I’m playing around with some fiction, and I’ll be periodically posting some VERY ROUGH drafts of ideas here. Let me know what you think!
He swore he’d seen that face before. The big brown-black eyes, with the slightly drooped left lid. The nose with the bulbous nostrils & broad flat bridge. The hint of baby fat that still clung to the cheeks. Bryan Hassberger knew that face. The last time he saw it, it was attached to a body riddled with bullets and sprawled on the grass in some old woman’s back yard. He had fired those bullets. He had made sure to empty his magazine, because who needed the guy recovering and making the rounds on cable news telling his version of the story? Easier to shoot first and ask questions later.
So why did he just see that face on a pedestrian crossing the intersection in front of his squad car just now?
He sipped his coffee and squeezed his eyes shut for a second, chalking the vision up to sleep deprivation. These long overnight shifts must be taking their toll. The light turned green, and he moved forward down Collingsworth Street. “What a piece of shit neighborhood,” he muttered to himself. He had patrolled various neighborhoods over the years, but this one was his least favorite. He knew that in decades past, this part of Houston was called the “Bloody Nickel,” and for good reason. Poor, crime-ridden, run down. There were small signals of growth popping up here and there, but mostly, nothing was here but corner stores, payday loan offices, and dilapidated little wood frame houses. And the people – well, the people matched their surroundings. Poor, crime-ridden, run down. A lot of them were harmless. A significant number of the inhabitants were elderly folks who stuck around in the 80s and 90s when everyone who could afford to moved out to the suburbs. Their kids and grandkids made his life hell, though. Crack addicts, alcoholics, gang members, drug dealers, petty thieves, pill heads, prostitutes. His shifts consisted of dealing with society’s throwaways.
A call had come in. Public disturbance near a gas station. He hooked a left on Broyles. Upon arrival, he rolled his eyes. Some guy was yelling and causing a ruckus near the pumps. He looked homeless, and he was either high as hell or mentally ill. Either way, Hassberger wasn’t in the mood for this shit. He put down his coffee and exited his car.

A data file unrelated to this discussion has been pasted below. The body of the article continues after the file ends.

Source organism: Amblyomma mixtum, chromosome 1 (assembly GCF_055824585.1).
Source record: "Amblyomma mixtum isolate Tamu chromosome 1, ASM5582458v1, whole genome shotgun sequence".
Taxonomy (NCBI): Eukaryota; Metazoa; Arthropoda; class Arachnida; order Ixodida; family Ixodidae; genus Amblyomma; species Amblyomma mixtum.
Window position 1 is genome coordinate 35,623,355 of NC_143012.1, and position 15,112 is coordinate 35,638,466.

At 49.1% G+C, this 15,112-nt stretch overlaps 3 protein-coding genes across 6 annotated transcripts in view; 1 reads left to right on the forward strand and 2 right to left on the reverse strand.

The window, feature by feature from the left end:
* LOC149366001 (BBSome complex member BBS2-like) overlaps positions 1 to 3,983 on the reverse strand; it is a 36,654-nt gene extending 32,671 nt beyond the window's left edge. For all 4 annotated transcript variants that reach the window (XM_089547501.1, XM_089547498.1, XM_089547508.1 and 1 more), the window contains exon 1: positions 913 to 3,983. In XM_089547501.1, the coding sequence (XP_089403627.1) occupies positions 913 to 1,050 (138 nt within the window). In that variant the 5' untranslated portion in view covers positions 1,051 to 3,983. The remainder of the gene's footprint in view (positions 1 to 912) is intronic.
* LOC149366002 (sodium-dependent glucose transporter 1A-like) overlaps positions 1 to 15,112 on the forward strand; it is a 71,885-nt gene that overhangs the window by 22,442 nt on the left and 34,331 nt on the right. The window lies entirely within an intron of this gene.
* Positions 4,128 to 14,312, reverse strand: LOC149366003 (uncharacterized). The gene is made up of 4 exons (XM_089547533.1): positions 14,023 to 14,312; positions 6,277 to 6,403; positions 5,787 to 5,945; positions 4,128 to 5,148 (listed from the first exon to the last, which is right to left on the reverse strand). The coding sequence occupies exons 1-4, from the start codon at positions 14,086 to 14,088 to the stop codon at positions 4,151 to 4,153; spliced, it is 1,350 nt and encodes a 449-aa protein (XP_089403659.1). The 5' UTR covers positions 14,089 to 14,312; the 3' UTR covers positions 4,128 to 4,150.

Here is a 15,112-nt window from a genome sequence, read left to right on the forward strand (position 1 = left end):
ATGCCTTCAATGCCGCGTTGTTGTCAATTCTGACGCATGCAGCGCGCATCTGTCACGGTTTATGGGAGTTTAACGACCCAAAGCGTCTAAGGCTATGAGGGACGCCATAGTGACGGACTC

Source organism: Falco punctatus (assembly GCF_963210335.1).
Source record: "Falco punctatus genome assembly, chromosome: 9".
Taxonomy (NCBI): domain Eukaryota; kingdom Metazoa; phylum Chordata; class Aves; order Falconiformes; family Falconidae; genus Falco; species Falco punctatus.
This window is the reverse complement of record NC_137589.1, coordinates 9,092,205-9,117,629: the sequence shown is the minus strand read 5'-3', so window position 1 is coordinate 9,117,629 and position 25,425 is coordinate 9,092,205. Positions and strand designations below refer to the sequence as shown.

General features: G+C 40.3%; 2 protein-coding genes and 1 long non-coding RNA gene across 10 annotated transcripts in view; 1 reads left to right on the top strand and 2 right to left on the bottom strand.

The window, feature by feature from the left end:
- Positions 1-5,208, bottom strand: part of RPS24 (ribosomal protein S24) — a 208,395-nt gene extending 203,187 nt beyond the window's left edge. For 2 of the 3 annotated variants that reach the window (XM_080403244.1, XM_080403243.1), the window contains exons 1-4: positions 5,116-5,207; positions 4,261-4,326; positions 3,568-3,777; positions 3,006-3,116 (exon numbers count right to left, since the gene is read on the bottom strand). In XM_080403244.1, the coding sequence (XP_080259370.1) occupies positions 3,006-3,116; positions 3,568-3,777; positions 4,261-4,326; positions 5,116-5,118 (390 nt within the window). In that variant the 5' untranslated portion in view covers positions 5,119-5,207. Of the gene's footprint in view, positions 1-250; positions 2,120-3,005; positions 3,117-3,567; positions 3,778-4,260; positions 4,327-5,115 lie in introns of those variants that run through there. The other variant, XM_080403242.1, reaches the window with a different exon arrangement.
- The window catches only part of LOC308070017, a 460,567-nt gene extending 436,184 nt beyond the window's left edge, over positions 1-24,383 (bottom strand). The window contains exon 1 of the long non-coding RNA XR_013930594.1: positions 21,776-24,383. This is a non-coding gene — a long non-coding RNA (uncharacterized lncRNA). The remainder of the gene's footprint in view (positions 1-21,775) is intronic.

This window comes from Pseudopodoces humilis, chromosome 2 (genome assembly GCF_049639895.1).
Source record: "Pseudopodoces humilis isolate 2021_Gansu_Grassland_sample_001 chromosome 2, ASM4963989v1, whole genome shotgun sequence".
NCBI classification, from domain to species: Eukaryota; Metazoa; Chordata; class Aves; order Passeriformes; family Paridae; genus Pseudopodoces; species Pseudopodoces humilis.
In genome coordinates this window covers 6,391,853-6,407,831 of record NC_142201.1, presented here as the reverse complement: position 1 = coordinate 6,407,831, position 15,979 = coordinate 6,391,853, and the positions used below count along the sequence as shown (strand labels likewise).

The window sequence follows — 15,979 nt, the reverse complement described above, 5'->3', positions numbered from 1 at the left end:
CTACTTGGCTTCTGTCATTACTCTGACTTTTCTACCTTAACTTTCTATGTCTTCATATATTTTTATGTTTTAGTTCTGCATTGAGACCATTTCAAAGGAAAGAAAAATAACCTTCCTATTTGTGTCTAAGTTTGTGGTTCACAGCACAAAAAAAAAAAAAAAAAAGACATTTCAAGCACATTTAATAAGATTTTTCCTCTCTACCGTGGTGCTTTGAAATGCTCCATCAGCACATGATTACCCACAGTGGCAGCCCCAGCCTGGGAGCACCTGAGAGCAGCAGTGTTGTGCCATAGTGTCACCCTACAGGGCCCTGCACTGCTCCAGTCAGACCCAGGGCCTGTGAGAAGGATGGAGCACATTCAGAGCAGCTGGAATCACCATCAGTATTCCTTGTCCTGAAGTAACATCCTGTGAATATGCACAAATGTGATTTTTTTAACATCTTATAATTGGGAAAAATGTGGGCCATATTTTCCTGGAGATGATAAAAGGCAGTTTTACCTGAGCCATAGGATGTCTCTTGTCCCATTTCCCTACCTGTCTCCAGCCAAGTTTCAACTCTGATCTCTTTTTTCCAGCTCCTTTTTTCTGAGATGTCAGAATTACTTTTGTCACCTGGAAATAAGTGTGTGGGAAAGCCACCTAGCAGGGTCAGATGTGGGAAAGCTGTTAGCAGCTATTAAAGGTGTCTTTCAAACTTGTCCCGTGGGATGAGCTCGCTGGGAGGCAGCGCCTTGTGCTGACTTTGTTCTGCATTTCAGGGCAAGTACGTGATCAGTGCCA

He let out a long, exasperated sigh. Some Black guy, probably in his 40s, likely homeless, was yelling and carrying on. His bushy beard was matted and speckled with gray. He wore a pair of beat up Adidas that had been white long ago. “People can’t even pump gas in peace around here,” he grumbled. He hoped he could convince the man to leave the property without much trouble. He didn’t even feel like arresting him because he didn’t want to have to smell the man’s filth in his car.
“Be careful, now. Watch that trigger,” a voice whispered in his left ear. He jerked his head and was appalled to see that face. That face. Clear as day. He stepped back, unsure of the game his mind was playing with him. There was literally no way this man should have been standing next to him.
“I mean, we know you have a history of being a little trigger happy. I’m just saying, watch yourself.” The face sneered at him, a hint of a gold grill sparkling from behind his lips.
Hassberger’s jaw hung slack. It was him – the guy he’d killed months ago. Shawn Clark.
“What’s wrong, big man? Why so quiet?” Clark crossed his arms and shifted his weight, taking on a stance of amused intimidation.
“You can’t be here. Damn it, I need sleep.” Hassberger blinked his eyes a few times and bit the inside of his jaw, trying to wake himself up from what was obviously a nightmare.
“I sure as hell can be here.” Clark’s thick, slow Houston accent made his words run together. “Well, go on. You got work to do. Go handle the man over there.” Clark nodded his head toward the disturbance and casually straightened the pocket square in his dark blue suit. “I look sharp, don’t I? My Big Mama put me away real nice.”
“What the hell is going on?”